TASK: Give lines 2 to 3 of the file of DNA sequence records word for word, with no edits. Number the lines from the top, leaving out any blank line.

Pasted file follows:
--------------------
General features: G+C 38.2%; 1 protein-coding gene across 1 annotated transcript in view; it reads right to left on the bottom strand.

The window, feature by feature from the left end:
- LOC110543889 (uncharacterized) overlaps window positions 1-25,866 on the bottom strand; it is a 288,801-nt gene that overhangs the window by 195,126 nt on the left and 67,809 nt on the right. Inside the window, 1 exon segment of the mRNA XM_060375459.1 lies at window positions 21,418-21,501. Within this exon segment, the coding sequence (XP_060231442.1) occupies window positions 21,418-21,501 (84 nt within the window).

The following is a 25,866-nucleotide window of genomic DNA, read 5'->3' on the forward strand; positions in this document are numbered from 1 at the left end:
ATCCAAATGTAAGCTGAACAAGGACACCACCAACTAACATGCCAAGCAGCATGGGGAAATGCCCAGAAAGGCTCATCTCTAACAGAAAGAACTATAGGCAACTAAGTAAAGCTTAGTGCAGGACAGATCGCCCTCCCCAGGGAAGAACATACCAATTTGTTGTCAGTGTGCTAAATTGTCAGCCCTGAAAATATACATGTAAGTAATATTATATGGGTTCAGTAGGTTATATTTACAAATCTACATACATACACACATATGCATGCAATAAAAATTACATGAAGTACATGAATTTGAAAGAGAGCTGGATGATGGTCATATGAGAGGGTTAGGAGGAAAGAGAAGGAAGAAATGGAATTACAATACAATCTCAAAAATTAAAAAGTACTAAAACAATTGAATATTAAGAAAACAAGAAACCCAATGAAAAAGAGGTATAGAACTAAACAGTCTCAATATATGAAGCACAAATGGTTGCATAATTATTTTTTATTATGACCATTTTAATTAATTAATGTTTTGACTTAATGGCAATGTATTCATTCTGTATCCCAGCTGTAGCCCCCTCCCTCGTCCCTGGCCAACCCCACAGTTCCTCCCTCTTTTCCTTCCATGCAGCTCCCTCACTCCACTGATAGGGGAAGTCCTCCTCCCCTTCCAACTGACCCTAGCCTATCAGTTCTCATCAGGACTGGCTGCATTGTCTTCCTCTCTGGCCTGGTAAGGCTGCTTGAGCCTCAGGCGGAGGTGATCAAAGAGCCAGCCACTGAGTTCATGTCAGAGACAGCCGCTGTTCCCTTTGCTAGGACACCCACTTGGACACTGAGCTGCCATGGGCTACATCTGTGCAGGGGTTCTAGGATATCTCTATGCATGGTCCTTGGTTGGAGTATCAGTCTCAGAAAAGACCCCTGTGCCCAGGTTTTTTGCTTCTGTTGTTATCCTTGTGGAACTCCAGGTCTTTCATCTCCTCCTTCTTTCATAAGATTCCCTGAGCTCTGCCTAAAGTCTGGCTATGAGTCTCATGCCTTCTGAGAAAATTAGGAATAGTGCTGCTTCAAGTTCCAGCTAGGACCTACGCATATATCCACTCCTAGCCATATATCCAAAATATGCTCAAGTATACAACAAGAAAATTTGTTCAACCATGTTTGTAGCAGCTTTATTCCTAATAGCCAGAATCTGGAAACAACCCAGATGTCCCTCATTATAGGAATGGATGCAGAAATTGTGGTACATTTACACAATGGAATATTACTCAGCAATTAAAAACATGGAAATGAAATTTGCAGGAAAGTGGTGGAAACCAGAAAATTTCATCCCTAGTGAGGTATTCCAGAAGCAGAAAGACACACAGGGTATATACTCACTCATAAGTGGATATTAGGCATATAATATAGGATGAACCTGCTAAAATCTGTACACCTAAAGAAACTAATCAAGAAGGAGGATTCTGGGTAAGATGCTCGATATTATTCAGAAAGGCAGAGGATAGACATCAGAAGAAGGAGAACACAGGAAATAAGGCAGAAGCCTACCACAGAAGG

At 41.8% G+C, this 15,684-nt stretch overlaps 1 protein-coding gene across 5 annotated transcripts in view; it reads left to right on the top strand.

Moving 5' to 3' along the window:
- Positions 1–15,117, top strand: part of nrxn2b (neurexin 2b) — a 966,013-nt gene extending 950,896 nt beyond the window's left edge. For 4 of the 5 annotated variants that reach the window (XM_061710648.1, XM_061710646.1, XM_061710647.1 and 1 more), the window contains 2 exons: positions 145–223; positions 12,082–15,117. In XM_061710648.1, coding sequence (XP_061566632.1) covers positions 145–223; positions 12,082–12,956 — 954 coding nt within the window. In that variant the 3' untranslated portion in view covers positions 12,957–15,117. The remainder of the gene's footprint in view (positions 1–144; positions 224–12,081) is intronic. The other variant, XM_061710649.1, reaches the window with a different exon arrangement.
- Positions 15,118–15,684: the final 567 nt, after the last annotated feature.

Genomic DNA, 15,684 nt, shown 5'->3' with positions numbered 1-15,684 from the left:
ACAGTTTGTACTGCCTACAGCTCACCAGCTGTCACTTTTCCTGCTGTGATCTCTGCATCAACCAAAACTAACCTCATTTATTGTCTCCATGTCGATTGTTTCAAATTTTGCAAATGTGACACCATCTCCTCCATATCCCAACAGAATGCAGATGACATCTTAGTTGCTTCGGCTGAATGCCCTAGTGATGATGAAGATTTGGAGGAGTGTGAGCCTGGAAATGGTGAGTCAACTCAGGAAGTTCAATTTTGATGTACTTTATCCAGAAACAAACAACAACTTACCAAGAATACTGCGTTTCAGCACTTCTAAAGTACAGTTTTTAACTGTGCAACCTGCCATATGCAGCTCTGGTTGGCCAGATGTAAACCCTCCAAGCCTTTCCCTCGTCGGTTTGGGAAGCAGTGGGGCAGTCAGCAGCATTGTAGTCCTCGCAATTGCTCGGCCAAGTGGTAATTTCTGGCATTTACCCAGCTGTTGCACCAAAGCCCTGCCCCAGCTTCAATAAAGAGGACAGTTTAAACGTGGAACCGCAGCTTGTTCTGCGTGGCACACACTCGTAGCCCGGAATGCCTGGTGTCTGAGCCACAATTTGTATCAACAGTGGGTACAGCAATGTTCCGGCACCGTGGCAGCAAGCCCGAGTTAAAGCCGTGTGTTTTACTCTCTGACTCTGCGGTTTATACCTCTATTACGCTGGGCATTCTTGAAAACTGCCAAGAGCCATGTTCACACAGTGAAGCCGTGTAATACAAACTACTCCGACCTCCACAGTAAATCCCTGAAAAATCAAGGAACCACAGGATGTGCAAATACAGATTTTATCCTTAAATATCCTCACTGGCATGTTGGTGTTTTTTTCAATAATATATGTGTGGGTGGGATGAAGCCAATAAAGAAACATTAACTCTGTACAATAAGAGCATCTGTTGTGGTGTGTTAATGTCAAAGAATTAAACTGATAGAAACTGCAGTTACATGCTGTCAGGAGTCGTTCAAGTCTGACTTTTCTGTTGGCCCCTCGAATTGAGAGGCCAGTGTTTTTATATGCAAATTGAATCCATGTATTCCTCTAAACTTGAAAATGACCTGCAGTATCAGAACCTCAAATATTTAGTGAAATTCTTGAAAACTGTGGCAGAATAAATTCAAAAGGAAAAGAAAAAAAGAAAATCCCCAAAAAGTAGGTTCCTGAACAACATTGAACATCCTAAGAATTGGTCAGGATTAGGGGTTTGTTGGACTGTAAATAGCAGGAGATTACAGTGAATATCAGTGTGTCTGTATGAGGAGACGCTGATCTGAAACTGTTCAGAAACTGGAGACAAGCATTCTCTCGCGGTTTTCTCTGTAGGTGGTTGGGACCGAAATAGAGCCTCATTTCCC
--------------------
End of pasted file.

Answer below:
The window, feature by feature from the left end:
- LOC110543889 (uncharacterized) overlaps window positions 1-25,866 on the bottom strand; it is a 288,801-nt gene that overhangs the window by 195,126 nt on the left and 67,809 nt on the right. Inside the window, 1 exon segment of the mRNA XM_060375459.1 lies at window positions 21,418-21,501. Within this exon segment, the coding sequence (XP_060231442.1) occupies window positions 21,418-21,501 (84 nt within the window).